KABUL, AFGHANISTAN — KABUL, Afghanistan - After three weeks of frequently contentious debate between rival Afghan factions, delegates to a historic national convention agreed yesterday on a constitution that is a key step toward Afghanistan's first democratic elections.
The loya jirga, an assembly made up of 500 delegates from across the war-ravaged country, approved a presidency with executive powers, two vice presidents and two legislative bodies with considerable authority.
"We have proven that through 30 years of war we still have a culture and we are still civilized," President Hamid Karzai said at the closing ceremony. "It is a success for all of us."
The agreement was hailed by President Bush, who said in a prepared statement that it "lays the foundation for democratic institutions and provides a framework for national elections in 2004."
Karzai emerged as one of the winners of the constitutional debate because he had pushed hard for a strong executive system. But he was forced to make concessions for the sake of national unity - most important, agreeing to the recognition of minority language rights that had been strongly opposed by his Pashtun supporters.
The document also could lead to further disputes because it includes equal rights for women yet leaves the door open for adherence to strict interpretations of Islamic law.
The loya jirga, which ran two weeks longer than expected, was nearly declared a failure by the chairman Saturday because delegates had so much trouble reaching agreement on the language-rights issue. Last-minute intervention by the United Nations and the United States helped save the conference.
The Uzbeks, a minority group in the north led by warlord Abdul Rashid Dostum, demanded recognition of the Uzbek language, to the anger of the Pashtun delegates, who said it would turn the country into a weak federalist state.
In the end, it was agreed that Pashto and Dari would be the official languages of Afghanistan, but that minority tongues, including Uzbek, Turkmen and Nuristani, would be considered official in the areas where they are spoken by the majority of the public.
The loya jirga met more than two years after U.S.-led forces overthrew Afghanistan's Taliban government, which had long sheltered Osama bin Laden's al-Qaida terrorist network. In mid-2002, Karzai was installed as the transitional president of a country that had been in a near-constant state of war for a quarter-century.
Even now, though, the central government is seen as having limited control of regions outside Kabul that are dominated by warlords and teeming with Taliban insurgents. If anything, instability has been spreading, particularly in the east and south where U.S. troops have battled Taliban holdouts and their al-Qaida allies.
Lakhdar Brahimi, the United Nations' special envoy to Afghanistan, said yesterday that implementing the constitution would be a challenge because of a dearth of such institutions as a police force, a judiciary and an army.
"The hard work is ahead, not behind," he said. "At the end of the day, all this has to be transferred from paper to acts and implementations."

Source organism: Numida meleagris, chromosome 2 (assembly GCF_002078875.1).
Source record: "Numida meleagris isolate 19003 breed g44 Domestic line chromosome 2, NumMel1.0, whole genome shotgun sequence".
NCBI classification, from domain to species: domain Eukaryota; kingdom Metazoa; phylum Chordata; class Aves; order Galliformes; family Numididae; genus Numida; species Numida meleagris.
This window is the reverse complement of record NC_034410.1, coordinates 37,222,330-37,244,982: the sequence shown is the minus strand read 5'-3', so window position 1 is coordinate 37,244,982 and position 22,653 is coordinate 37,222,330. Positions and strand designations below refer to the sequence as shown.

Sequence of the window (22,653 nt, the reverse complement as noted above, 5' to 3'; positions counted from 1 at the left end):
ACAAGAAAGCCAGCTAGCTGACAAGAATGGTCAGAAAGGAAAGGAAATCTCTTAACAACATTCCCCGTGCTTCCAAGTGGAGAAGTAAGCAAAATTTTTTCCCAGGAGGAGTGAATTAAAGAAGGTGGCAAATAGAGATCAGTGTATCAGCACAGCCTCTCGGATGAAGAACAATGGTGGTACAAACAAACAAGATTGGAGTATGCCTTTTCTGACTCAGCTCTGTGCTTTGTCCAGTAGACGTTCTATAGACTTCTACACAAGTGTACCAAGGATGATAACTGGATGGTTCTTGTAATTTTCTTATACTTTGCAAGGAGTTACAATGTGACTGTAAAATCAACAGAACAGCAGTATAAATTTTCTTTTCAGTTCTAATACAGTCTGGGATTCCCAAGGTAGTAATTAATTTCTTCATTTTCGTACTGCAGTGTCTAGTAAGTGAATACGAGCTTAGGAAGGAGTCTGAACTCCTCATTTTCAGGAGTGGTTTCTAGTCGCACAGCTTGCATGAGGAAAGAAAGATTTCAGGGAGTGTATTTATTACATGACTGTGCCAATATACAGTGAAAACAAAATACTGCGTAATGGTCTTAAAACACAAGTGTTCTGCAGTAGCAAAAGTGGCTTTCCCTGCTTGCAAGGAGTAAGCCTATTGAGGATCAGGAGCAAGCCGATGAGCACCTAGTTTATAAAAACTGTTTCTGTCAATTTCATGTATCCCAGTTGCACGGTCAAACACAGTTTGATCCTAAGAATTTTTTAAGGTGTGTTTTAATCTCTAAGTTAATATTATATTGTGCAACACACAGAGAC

Karzai had said he would not run for president in elections now scheduled for June unless the loya jirga voted for a presidential-style government to reconcile the country after decades of civil war. He was opposed by the northern factions and warlords who wanted a parliamentary democracy that would provide them more power.
While adhering to many of Karzai's requests, the constitution was amended to create a second vice presidential post, a move that could somewhat dilute the president's power. The president also will have to seek approval of the national assembly in a number of areas including foreign policy.
The loya jirga shifted the balance of power among the ethnic groups. The strength of ethnic Tajiks, who are strongly anti-Taliban and control the powerful defense ministry, may have diminished because of their resistance to the presidency. Yet for probably the first time in modern Afghan history, such traditionally oppressed minorities as the Uzbeks, Hazaras and Turkmens found their grievances heard.
There were also concessions to women, who have been disenfranchised, politically and socially. Men and women were declared equal, a key demand by human-rights campaigners. Also, two female delegates from the 32 provinces must be represented in the lower house. But female delegates to the convention complained that the constitution did not go far enough because it did not include a right for girls not to be forced into marriage.
U.S. Ambassador Zalmay Khalilzad said the constitution provides a framework for an enlightened society. "Men and women are equal. People can practice their religious rights. The recognition of languages in the areas they are spoken is revolutionary in this region. No one else has it."
But such provisions as women's rights also could lead to further rancor because they clash with other portions of the constitution.
Sharia, the strict interpretation of Islamic law, appears to have been introduced by the back door. The constitution was amended to say that "no law can be contrary to the beliefs and provisions of the sacred religion of Islam."
Human-rights campaigners said the wording leaves all laws subject to interpretation by the nation's supreme court, traditionally controlled by strict Islamists.
The Los Angeles Times is a Tribune Publishing newspaper.